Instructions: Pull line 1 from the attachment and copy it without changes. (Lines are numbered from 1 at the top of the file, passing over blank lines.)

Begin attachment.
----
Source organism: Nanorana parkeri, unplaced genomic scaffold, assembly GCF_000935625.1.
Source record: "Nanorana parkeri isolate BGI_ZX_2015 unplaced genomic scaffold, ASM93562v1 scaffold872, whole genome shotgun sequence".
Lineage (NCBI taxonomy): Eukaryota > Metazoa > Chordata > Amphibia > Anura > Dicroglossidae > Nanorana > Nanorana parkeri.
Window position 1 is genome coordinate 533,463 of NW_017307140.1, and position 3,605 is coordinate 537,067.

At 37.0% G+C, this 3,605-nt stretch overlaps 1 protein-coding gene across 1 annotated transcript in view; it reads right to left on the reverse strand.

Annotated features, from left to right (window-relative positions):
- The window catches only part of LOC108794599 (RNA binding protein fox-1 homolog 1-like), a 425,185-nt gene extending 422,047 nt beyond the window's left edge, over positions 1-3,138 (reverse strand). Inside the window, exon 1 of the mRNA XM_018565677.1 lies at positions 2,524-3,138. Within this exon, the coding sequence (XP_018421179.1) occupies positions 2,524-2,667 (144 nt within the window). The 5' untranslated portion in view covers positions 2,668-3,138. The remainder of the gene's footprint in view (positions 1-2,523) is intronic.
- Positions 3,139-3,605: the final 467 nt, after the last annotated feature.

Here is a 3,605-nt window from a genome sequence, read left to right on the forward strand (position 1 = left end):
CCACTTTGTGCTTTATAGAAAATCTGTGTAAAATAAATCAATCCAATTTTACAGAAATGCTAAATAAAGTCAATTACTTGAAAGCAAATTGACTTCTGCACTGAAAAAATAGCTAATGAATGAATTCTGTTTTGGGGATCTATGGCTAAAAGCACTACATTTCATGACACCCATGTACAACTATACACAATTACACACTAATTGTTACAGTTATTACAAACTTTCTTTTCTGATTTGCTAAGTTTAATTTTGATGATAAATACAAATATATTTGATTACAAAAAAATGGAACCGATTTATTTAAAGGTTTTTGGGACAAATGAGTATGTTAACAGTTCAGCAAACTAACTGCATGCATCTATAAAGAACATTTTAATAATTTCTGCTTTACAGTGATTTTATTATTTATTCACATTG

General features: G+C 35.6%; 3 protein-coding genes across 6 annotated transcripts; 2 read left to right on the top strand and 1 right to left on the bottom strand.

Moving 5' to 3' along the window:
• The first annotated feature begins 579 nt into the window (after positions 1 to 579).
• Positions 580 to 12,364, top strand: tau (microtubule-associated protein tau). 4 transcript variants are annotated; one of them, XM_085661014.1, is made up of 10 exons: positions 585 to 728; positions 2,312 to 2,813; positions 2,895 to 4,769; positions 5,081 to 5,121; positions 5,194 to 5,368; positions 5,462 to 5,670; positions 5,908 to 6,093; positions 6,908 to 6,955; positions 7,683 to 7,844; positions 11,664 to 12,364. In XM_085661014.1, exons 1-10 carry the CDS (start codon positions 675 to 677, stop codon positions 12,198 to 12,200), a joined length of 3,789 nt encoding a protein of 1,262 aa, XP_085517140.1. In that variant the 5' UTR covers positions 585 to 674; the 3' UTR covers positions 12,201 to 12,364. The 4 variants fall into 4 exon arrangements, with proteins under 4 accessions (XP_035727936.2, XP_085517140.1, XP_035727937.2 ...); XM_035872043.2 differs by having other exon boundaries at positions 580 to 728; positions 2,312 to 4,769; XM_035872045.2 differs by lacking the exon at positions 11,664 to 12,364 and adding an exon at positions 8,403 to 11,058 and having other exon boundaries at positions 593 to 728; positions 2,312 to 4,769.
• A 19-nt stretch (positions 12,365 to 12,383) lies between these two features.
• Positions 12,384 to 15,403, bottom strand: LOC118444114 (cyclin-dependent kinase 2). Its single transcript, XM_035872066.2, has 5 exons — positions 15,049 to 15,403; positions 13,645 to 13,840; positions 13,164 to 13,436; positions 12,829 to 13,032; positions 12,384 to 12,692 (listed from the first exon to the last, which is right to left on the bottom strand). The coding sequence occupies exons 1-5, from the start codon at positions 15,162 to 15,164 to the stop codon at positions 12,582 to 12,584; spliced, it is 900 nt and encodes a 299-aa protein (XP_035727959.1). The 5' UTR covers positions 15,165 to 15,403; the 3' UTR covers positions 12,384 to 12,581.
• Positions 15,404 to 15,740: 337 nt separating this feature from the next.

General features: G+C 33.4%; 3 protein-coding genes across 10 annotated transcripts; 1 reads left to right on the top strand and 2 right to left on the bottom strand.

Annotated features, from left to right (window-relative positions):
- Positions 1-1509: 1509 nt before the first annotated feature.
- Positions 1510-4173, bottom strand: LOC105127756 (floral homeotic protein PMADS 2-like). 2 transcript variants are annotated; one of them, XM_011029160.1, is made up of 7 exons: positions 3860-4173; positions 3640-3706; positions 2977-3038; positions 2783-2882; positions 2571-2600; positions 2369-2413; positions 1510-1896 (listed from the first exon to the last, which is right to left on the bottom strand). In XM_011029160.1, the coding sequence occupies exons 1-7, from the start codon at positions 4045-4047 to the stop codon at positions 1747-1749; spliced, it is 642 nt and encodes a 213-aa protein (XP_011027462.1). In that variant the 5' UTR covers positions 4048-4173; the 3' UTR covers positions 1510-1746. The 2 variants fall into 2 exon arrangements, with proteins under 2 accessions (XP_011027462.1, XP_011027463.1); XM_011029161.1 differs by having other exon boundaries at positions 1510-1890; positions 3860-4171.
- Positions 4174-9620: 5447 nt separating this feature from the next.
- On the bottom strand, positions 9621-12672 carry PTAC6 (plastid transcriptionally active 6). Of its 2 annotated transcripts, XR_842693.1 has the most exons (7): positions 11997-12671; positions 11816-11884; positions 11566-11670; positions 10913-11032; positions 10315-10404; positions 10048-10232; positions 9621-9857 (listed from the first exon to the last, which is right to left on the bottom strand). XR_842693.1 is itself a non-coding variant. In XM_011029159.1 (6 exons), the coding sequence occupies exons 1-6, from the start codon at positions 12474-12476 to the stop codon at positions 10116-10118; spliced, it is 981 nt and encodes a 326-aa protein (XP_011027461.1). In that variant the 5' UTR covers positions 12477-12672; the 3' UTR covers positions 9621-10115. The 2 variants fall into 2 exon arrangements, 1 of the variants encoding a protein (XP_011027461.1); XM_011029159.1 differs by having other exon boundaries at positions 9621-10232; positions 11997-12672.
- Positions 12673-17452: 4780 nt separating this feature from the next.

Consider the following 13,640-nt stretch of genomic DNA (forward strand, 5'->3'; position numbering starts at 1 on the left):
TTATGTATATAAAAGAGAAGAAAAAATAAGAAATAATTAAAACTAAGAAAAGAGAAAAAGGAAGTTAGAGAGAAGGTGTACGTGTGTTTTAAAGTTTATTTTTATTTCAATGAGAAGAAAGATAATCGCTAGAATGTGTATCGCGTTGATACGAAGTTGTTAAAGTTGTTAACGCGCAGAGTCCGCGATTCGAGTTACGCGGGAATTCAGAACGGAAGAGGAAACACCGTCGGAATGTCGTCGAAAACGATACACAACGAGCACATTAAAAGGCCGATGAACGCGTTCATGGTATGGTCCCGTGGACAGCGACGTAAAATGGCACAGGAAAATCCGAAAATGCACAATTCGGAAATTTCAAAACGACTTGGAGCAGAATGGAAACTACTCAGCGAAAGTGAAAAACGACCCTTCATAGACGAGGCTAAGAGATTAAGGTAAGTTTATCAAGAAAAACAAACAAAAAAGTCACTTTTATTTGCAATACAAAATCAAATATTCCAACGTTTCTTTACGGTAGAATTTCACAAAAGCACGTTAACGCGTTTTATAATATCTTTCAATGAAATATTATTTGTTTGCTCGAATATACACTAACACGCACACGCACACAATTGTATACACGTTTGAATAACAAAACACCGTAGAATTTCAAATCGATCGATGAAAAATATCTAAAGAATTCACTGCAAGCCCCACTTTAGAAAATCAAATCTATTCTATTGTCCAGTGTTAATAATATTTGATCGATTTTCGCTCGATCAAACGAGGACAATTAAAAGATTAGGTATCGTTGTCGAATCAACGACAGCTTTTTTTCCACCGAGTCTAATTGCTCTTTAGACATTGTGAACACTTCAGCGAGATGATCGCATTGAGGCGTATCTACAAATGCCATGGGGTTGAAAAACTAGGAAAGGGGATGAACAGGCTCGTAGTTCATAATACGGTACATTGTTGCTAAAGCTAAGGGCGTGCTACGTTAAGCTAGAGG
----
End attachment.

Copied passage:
Source organism: Nanorana parkeri, unplaced genomic scaffold, assembly GCF_000935625.1.